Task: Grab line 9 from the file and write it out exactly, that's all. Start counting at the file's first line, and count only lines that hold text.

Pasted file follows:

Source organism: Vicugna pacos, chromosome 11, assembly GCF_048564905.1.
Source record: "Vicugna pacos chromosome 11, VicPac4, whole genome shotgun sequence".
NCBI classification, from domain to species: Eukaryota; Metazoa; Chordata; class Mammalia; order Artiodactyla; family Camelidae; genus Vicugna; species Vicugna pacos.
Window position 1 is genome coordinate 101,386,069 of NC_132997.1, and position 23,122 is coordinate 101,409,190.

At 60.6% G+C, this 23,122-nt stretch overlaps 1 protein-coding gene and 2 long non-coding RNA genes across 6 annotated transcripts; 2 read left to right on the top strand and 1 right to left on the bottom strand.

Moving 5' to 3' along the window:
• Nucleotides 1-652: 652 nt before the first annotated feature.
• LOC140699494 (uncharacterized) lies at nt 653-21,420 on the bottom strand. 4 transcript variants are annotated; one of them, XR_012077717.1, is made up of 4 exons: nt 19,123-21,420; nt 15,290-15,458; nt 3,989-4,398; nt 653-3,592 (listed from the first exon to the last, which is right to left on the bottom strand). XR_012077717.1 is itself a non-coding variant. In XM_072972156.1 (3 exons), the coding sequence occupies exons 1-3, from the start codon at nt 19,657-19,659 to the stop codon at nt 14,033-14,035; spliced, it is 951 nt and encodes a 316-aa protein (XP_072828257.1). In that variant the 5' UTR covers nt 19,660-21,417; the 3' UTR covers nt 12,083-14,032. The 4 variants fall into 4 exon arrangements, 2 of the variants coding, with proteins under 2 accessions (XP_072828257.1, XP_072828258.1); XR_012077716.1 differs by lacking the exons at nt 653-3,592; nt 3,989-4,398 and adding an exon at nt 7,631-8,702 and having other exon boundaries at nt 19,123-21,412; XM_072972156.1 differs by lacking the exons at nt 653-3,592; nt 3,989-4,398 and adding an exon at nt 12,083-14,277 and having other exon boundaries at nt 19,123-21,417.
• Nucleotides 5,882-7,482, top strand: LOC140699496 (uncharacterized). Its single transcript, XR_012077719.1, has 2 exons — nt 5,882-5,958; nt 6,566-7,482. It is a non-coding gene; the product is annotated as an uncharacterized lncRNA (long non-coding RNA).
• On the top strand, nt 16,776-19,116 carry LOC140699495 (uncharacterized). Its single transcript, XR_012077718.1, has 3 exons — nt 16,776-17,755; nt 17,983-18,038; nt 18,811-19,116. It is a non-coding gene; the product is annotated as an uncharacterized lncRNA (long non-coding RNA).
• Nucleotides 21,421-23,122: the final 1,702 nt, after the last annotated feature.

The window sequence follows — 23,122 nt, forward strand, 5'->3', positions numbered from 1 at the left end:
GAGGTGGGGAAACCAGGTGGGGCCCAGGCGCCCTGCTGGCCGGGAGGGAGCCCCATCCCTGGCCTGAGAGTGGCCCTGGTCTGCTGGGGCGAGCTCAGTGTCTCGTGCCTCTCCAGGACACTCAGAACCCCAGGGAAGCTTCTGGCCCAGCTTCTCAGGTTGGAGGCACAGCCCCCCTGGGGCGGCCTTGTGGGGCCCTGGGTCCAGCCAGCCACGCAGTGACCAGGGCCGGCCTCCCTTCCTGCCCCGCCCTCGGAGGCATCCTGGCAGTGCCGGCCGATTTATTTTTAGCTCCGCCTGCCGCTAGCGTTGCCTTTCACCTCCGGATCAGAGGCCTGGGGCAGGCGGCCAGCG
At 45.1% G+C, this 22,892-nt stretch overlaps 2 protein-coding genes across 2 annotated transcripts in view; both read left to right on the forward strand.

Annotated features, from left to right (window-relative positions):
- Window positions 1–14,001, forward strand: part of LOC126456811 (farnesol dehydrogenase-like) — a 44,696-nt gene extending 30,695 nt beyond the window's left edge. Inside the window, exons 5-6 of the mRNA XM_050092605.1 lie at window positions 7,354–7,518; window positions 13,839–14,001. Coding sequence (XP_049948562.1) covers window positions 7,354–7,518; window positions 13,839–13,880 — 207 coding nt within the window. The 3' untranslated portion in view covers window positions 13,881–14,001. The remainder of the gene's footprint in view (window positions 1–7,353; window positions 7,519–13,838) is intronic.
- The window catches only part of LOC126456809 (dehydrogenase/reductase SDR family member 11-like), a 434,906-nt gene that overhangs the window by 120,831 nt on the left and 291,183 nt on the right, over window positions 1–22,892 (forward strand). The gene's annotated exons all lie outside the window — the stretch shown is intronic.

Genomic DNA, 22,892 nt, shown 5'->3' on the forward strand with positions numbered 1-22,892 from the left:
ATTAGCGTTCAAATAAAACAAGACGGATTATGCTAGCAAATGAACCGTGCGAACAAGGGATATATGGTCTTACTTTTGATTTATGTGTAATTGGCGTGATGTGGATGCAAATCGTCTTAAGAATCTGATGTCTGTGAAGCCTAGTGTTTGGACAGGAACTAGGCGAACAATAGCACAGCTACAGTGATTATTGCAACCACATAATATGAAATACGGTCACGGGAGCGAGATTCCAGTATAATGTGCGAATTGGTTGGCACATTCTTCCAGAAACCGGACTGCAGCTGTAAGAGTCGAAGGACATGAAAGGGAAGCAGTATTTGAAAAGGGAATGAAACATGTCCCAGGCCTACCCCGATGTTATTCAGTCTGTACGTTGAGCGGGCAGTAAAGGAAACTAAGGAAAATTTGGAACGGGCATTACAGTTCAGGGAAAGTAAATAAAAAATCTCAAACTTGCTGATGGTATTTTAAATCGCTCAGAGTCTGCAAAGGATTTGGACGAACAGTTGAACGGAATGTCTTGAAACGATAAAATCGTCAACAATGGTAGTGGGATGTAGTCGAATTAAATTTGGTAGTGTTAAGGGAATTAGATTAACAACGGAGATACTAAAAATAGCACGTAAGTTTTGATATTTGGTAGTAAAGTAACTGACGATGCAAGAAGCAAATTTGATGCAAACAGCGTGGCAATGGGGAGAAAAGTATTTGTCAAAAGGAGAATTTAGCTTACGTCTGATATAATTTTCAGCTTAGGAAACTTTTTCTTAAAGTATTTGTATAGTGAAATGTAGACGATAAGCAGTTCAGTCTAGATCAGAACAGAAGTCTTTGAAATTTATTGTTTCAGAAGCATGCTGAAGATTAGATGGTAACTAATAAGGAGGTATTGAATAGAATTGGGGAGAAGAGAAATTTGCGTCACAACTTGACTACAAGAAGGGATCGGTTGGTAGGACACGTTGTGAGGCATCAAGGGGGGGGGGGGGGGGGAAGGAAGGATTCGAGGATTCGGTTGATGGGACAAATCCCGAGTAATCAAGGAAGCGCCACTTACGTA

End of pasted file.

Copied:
• Nucleotides 5,882-7,482, top strand: LOC140699496 (uncharacterized). Its single transcript, XR_012077719.1, has 2 exons — nt 5,882-5,958; nt 6,566-7,482. It is a non-coding gene; the product is annotated as an uncharacterized lncRNA (long non-coding RNA).